Would you buy an NFT for $1,000? How about for $10?
With the recent staggering losses in the crypto marketspeculators have fled the once-frothy NFT market, taking what was left of their money with them. Floor prices for top collections have crashed to earth. Now some people in the industry producing original digital art—as opposed to collectible PFP (profile picture) collections like Bored Apes and CryptoPunks—are attempting to create a grassroots, sustainable business model that has a low bar for entry and doesn’t rely on speculation.
One deceptively simple idea gaining steam: selling NFTs that are cheap.
Take Mike Pollard, who in 2021 began working on a marketplace for reasonably priced music NFTs called Ninanow in beta, which he describes as a kind of “crypto Bandcamp.”
“The models being used for selling NFTs, like auctions and bonding curves, along with the high fees on platforms like Ethereum, made it necessary to sell NFTs at high prices,” he told me.
Nina, by contrast, allows musicians to sell tracks at prices they set, without input from rent-seeking intermediaries. The result, Pollard said, is that tracks go for around $10.
Of course, there are still sellers with an outsized sense of their contribution to the art world. “One artist tried to sell a track for $1 million,” he said. “It did not sell.”
By and large, Nina’s artisans are attempting to create a more rational marketplace for their one-of-a-kind digital creations.
Pollard argues that Nina challenges the one-size-fits-all approach taken by platforms like Spotify and Apple Music, which price tracks equally no matter the amount of work put into them. (And needless to say, on those services you’re paying to access a copy of a song, not to own the “original.”)
Nina, explained Pollard, “allows artists to find economic models that suit their audience.” It also suits the fans, who are not put off by volatility or high transaction fees; Nina is built on the lower-fee Solana network.
Jordan Garbis of BeetsDAOwhich started As a music NFT collector group, had a similar epiphany. “We’re just looking to return to normal expectations of price and experience,” he told me.
Garbis and BeetsDAO are helping build Echo, a user-owned music-streaming service built around a Discord-esque interface that allows artists to interact with fans. (Disclosure: Garbis is a strategic investor in Decrypt.) Exclusive tracks and various other perks will be awarded to fans for engaging with the platform; Garbis believes that a vast supply of these tokens (“nearly infinite”), and a genuinely appealing use case that discourages reselling, will keep them affordable.
“It should look and feel more like owning music does today,” Garbis said. “Which means millions of plays, and hundreds of thousands of unique fan relationships.”
Each of those relationships can generate a trickle of income that could amount, in the long term, to sustainable business.
Another benefit of selling NFTs on the cheap, Garbis argues, is that it’s more inclusive. He said that previously the desire to keep drops exclusive and command (or indeed contrive) a high price unnecessarily limited artists’ popularity.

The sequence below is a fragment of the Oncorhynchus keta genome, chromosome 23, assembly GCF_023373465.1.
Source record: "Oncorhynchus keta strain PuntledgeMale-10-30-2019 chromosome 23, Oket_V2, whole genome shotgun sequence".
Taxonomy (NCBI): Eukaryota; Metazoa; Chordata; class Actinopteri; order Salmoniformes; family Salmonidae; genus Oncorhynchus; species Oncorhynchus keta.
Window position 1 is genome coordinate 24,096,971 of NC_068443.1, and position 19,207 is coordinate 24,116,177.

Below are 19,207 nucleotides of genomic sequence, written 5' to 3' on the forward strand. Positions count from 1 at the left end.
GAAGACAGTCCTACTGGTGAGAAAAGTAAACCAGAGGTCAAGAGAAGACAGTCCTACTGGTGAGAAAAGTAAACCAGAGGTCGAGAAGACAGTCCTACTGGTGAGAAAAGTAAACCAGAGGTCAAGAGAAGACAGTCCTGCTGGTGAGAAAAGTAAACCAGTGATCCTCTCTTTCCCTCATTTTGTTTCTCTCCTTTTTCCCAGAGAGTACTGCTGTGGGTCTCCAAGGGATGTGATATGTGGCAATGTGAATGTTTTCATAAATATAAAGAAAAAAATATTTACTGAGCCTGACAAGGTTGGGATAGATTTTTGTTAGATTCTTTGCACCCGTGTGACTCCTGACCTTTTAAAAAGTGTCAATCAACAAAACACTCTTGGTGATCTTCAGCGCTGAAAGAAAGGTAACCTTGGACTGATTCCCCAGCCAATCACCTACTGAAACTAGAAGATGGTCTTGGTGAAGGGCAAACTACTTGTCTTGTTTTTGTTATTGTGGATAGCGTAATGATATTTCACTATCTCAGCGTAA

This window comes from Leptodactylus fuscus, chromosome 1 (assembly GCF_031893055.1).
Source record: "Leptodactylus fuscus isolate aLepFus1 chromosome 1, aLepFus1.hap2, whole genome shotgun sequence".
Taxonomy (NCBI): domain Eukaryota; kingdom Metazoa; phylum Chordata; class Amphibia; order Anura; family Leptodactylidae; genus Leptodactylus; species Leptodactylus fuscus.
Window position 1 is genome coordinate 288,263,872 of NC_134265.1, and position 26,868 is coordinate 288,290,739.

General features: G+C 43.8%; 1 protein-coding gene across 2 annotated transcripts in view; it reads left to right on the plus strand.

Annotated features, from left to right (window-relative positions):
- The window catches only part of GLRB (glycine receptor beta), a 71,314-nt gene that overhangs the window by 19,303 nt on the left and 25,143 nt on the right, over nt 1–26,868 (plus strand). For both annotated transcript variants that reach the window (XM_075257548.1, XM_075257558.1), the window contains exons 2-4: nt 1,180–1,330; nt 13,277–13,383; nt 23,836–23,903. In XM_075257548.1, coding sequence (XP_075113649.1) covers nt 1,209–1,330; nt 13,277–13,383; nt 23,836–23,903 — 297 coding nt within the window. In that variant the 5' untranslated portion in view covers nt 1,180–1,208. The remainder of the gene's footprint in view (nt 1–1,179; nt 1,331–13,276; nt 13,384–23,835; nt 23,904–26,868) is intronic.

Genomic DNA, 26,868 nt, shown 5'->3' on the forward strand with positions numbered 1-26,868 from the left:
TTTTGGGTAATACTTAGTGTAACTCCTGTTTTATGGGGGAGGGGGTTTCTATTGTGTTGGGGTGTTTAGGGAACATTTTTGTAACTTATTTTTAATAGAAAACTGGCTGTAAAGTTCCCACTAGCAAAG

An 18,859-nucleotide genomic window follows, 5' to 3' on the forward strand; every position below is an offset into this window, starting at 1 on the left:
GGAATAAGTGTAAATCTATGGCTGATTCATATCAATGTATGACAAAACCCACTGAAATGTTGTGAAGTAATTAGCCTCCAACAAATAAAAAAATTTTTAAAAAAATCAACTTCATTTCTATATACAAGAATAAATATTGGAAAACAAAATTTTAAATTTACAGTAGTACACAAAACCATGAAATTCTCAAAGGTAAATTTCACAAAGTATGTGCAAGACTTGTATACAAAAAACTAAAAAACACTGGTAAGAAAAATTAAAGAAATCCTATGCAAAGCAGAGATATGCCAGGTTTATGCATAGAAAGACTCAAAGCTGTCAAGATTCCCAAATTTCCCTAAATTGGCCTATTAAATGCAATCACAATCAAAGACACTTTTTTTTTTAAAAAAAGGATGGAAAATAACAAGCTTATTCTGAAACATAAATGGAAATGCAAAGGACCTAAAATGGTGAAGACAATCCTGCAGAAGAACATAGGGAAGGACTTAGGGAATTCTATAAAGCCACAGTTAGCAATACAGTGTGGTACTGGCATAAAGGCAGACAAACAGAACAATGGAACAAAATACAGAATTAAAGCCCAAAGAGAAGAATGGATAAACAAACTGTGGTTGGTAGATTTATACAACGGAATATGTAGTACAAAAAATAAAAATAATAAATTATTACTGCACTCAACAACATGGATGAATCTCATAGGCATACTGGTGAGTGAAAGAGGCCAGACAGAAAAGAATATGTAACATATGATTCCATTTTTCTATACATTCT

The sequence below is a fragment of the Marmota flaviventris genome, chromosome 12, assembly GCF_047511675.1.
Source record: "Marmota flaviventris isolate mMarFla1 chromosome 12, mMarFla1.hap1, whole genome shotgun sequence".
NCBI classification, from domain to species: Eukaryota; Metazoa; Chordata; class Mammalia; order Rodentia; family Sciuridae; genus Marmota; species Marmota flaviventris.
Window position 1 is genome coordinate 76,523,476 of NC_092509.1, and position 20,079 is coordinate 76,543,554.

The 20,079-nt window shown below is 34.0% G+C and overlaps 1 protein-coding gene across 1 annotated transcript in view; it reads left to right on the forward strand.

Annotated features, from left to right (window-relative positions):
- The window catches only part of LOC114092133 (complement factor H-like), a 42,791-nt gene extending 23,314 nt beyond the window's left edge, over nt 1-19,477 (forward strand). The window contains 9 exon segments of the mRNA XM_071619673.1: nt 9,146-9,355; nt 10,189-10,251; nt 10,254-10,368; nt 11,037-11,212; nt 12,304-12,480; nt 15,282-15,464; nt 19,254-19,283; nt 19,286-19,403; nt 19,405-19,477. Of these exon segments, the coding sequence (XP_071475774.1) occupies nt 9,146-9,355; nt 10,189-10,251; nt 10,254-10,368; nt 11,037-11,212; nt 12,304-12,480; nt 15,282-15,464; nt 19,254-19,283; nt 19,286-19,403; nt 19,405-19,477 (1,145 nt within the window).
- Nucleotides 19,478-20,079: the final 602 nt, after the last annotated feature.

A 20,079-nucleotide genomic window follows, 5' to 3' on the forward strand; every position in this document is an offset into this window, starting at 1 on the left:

And when it comes to that other major corner of the NFT originals, digital artwork, there’s an even bigger problem. Digital art is more easily reproducible than music, which might make digital artwork NFTs more alluring to speculators looking for a big resale. That works when hypo is high; not so much when the market is collapsing.
Async Art, a boutique NFT marketplace run by a small staff, gives fans a way to create a kind of grassroots community around the artists they love. It offers NFTs of music tracks and original artworks—much of it psychedelic, oddball, idiosyncratic—as low as $10. It’s a way to supplement an artist’s income—a friendly favor dressed up as a prestige item. And it’s a model that’s actually working, said Achilleas Saradaris, Async’s product manager and a drummer in the band HMLTD (formerly “Happy Meal Ltd”).
Saradaris flicked through images of one of the site’s featured artists, noting that each one sold, but just for a few bucks.
“You can think of it like a vinyl record—something you buy without, necessarily, the hope of reselling it,” he said. “This artist just likes scribbling, and I like his scribbles too, so I host his NFTs so he can keep on scribbling.”
Notably, Saradaris didn’t attempt to talk up any notion of perks or utility. Instead, the pitch of these NFTs is emotional appeal. “We’re producing value out of thin air,” he said. “It’s alchemy.”
Indeed, Saradaris, along with Pollard and Garbis, readily acknowledge that what they’re offering is qualitatively different from the product offered by Web2 titans like Spotify and YouTube, and they know they have no hope of competing at scale with these companies—at least in the short term.
Instead their pitch to fans is to support music and art out of goodwill, in exchange for a sense of ownership or patronage.
Whether this succeeds in moving the NFT market into a sustainable future will depend on how much goodwill the fans really have.
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